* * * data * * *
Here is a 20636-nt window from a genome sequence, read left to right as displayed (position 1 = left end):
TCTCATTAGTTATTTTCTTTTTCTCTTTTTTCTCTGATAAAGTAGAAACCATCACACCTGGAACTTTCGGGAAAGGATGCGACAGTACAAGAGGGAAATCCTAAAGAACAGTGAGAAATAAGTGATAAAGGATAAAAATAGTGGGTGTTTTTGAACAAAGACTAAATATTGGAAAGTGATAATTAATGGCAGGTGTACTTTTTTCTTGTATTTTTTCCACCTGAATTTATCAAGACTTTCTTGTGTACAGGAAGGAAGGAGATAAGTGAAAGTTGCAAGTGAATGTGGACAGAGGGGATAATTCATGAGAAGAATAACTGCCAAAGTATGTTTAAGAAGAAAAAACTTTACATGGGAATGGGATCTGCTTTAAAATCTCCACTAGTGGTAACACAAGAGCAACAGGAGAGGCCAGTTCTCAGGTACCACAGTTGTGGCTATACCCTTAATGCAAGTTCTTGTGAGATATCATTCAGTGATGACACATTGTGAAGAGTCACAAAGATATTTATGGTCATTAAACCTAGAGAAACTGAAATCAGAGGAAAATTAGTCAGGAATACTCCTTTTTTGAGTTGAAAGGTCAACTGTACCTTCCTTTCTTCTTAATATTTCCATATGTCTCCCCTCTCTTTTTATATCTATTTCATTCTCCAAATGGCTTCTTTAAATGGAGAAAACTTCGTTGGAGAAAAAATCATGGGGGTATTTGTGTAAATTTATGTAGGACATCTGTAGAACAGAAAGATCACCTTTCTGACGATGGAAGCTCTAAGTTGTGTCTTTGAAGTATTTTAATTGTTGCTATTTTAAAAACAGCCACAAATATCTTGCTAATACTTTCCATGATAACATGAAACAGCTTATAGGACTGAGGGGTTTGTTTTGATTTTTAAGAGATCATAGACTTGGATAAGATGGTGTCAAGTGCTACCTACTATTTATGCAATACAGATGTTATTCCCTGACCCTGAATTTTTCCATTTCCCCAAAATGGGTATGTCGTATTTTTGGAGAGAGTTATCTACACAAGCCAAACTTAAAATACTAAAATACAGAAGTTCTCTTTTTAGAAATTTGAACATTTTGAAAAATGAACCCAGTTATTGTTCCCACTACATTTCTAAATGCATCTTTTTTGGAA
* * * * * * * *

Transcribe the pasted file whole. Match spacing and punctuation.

Here is a 20636-nt window from a genome sequence, read left to right as displayed (position 1 = left end):
TCTCATTAGTTATTTTCTTTTTCTCTTTTTTCTCTGATAAAGTAGAAACCATCACACCTGGAACTTTCGGGAAAGGATGCGACAGTACAAGAGGGAAATCCTAAAGAACAGTGAGAAATAAGTGATAAAGGATAAAAATAGTGGGTGTTTTTGAACAAAGACTAAATATTGGAAAGTGATAATTAATGGCAGGTGTACTTTTTTCTTGTATTTTTTCCACCTGAATTTATCAAGACTTTCTTGTGTACAGGAAGGAAGGAGATAAGTGAAAGTTGCAAGTGAATGTGGACAGAGGGGATAATTCATGAGAAGAATAACTGCCAAAGTATGTTTAAGAAGAAAAAACTTTACATGGGAATGGGATCTGCTTTAAAATCTCCACTAGTGGTAACACAAGAGCAACAGGAGAGGCCAGTTCTCAGGTACCACAGTTGTGGCTATACCCTTAATGCAAGTTCTTGTGAGATATCATTCAGTGATGACACATTGTGAAGAGTCACAAAGATATTTATGGTCATTAAACCTAGAGAAACTGAAATCAGAGGAAAATTAGTCAGGAATACTCCTTTTTTGAGTTGAAAGGTCAACTGTACCTTCCTTTCTTCTTAATATTTCCATATGTCTCCCCTCTCTTTTTATATCTATTTCATTCTCCAAATGGCTTCTTTAAATGGAGAAAACTTCGTTGGAGAAAAAATCATGGGGGTATTTGTGTAAATTTATGTAGGACATCTGTAGAACAGAAAGATCACCTTTCTGACGATGGAAGCTCTAAGTTGTGTCTTTGAAGTATTTTAATTGTTGCTATTTTAAAAACAGCCACAAATATCTTGCTAATACTTTCCATGATAACATGAAACAGCTTATAGGACTGAGGGGTTTGTTTTGATTTTTAAGAGATCATAGACTTGGATAAGATGGTGTCAAGTGCTACCTACTATTTATGCAATACAGATGTTATTCCCTGACCCTGAATTTTTCCATTTCCCCAAAATGGGTATGTCGTATTTTTGGAGAGAGTTATCTACACAAGCCAAACTTAAAATACTAAAATACAGAAGTTCTCTTTTTAGAAATTTGAACATTTTGAAAAATGAACCCAGTTATTGTTCCCACTACATTTCTAAATGCATCTTTTTTGGAA